Vaccine or seeding: could be a tough choice this spring

One of the worst photography assignments at The Western Producer is being sent out to take photos of farmers seeding.

It’s not the taking of pictures of farmers actually seeding that’s the problem. It’s getting them to stop for a moment, come out of the cab, and pose for a pic, while providing a handful of details about who they are, what they’re seeding and how things are going.

If there’s one thing the average farmer hates to do at seeding time, it’s to stop and do something that doesn’t lead to the next acre being sown.

That’s why this spring a lot of farmers might face an excruciating choice: focus on seeding and ignore everything else, or stop seeding for a few hours to run to town to get a COVID-19 vaccine shot.

That’s a choice that might appear before thousands because the vaccine roll-out schedule appears to be coinciding with when a lot of younger farmers might be on their tractors.

It’s impossible to know when vaccines are going to become available. There are still so many questions and concerns about whether or not vaccines from Europe will come in on schedule or be delayed by the toxic European Union-United Kingdom squabbling over the delivery of the AstraZeneca vaccine and the slow progress of the overall vaccine campaign across the EU.

There are also wildly oscillating reports and rulings within Canada about the AZ vaccine, with seniors initially being prevented from receiving it, then that being flipped to the under-55 set being kept (at least in the week of March 30) from getting it. Will that vaccine be part of the vaccine roster for most farmers a few weeks from now? Who knows? Whatever happens, that will affect the date when an individual’s turn comes up to get their shot.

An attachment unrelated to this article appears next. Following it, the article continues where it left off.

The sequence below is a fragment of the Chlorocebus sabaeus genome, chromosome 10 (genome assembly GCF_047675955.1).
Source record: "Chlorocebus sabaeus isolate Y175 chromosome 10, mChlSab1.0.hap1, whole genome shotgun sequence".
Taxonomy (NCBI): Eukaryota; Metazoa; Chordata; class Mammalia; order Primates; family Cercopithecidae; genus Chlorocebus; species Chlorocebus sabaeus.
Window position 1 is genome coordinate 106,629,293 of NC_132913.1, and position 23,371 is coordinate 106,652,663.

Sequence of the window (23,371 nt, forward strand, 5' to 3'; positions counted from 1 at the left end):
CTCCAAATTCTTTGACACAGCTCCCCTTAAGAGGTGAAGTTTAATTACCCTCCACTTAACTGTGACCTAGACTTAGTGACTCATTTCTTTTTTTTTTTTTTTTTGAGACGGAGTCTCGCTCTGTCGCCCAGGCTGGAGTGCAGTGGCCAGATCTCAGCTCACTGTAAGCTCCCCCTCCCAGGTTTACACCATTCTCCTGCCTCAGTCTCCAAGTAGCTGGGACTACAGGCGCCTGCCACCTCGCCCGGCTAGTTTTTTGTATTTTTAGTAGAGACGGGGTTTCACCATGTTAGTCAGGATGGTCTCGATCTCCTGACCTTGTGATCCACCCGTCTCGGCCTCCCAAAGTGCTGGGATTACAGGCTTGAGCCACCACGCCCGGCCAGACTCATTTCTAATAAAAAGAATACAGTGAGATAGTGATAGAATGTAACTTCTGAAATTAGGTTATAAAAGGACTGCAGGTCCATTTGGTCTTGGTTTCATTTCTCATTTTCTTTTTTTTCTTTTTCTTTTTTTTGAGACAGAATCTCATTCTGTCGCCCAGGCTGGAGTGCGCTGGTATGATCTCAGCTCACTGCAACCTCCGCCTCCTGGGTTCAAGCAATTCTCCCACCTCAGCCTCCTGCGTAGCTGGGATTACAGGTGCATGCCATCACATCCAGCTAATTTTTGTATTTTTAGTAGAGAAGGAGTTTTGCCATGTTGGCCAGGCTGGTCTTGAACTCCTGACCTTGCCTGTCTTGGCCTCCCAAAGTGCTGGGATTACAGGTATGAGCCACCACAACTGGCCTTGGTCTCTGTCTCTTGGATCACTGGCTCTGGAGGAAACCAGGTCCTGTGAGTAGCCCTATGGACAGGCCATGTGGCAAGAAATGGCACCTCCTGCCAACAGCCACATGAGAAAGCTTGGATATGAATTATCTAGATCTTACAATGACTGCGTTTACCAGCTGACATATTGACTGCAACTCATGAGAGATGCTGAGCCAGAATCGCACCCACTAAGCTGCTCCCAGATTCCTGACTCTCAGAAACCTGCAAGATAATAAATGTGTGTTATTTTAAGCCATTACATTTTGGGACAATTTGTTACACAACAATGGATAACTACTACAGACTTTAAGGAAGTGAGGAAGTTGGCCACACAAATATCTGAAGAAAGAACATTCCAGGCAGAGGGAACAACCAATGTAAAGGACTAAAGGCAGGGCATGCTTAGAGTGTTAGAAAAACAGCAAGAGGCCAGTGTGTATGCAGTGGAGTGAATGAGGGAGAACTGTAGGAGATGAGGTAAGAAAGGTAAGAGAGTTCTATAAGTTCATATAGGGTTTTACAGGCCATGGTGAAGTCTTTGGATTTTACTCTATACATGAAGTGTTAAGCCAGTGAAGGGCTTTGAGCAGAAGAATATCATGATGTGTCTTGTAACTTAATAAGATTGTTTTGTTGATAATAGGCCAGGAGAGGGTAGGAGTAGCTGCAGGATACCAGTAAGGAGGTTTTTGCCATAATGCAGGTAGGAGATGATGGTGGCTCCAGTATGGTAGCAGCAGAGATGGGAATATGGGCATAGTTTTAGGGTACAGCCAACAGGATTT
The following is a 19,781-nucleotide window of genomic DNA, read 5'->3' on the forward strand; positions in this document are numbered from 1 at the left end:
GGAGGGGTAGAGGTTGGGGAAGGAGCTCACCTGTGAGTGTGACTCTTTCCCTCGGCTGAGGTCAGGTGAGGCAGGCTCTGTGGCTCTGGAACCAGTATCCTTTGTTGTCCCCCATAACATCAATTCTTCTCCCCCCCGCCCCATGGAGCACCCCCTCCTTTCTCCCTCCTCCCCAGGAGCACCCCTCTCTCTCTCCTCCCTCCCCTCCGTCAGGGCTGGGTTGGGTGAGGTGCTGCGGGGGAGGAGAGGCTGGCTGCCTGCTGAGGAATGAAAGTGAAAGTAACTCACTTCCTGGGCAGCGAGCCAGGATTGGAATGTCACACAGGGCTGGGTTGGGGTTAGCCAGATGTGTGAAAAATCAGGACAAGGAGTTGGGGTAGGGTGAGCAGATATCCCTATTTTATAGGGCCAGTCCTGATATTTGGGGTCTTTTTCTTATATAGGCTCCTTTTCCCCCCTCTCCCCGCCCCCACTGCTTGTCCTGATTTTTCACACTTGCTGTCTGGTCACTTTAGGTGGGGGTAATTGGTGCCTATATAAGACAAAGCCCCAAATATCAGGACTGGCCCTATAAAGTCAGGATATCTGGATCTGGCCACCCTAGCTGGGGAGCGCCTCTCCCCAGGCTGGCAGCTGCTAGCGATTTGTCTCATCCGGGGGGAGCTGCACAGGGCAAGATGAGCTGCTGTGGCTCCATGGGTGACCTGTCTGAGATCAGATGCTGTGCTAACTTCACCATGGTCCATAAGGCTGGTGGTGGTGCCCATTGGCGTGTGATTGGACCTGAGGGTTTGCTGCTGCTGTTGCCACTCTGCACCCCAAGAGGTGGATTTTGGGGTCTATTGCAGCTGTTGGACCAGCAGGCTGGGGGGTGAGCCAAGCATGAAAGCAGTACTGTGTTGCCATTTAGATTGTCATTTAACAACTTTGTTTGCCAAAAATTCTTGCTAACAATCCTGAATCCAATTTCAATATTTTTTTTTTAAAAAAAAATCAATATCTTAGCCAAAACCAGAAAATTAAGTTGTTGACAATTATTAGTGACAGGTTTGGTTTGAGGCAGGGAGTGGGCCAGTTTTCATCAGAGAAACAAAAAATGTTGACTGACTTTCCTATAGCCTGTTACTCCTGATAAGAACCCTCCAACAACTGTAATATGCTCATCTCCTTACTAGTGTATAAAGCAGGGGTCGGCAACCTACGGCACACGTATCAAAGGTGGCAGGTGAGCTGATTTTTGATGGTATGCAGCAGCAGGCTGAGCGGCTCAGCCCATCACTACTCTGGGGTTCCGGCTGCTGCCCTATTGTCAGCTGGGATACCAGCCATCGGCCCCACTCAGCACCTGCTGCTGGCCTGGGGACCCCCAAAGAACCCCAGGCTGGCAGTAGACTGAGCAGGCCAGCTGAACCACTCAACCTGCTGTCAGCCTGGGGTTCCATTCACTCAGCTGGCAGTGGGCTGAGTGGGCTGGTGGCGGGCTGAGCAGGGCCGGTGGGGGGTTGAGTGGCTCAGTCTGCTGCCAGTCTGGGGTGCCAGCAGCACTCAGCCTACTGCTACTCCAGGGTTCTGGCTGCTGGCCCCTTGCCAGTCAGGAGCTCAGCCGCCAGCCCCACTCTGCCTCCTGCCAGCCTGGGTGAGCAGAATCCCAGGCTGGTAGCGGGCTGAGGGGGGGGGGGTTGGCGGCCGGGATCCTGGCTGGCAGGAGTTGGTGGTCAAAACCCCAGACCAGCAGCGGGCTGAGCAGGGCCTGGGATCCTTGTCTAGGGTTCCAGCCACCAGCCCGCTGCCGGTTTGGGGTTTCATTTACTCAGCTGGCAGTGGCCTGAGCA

Any delays could knock the vaccine schedule further down the road toward the hopeful Canada Day target for completing most adult vaccinations, and push working farmers into the window when seeding and vaccine availability coincide.

I took to Twitter to see how some farmers might react to that unfortunate coincidence, if it hits them.

There were some vaccine skeptics, who don’t see it as an issue.

But the farmers I spoke with privately, and about half who replied to my Twitter poll, were mostly planning to get their shot whenever it becomes available.

If that’s on a beautiful day of seeding, which it easily could be for farmers in their 30s and 40s, I imagine there will be lots of vexation and frustration on the drive into town, in the queue awaiting a shot and on the drive back.

That’s for the farmers who drop everything to go get a shot.

I imagine there will also be a lot of anxiety for farmers who decide to skip the shot until they’re done seeding. That will be an anxiety-inducing situation for some of those who choose that path because it will be a gamble on avoiding the virus and hoping to not get too sick if they get infected, until the delayed shot has been administered after seeding.

I’m glad I don’t have to make that choice. Even if I’m assigned to head out to the fields to get photos of farmers busy seeding on a certain day, if my turn to get the vaccine comes up at the same time, I’m heading for the jab. I’ve got asthma and am pretty keen to protect myself from this nasty bug.

I can delay seeding photography for one day without causing much damage to my newspaper or affecting my income.

It’s not such an easy choice when you’re a farmer and all your income potential is out there on the unseeded fields, depending on you to get it in at exactly the right time.

About the author


Stories from our other publications